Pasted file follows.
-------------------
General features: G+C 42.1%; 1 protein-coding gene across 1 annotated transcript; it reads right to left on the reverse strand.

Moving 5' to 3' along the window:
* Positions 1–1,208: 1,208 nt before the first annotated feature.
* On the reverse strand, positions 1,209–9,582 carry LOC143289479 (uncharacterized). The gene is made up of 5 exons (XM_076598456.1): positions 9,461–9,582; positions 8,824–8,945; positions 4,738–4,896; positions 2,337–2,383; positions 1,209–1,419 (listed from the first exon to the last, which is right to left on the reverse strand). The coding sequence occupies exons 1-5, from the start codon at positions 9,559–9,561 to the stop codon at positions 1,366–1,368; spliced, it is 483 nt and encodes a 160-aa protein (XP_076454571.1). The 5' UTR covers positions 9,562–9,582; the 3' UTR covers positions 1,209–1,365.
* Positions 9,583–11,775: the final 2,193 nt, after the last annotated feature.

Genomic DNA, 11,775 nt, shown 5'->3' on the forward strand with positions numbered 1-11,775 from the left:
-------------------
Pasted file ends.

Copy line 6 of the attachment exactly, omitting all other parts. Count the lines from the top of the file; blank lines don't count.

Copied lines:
Genomic DNA, 11,775 nt, shown 5'->3' on the forward strand with positions numbered 1-11,775 from the left: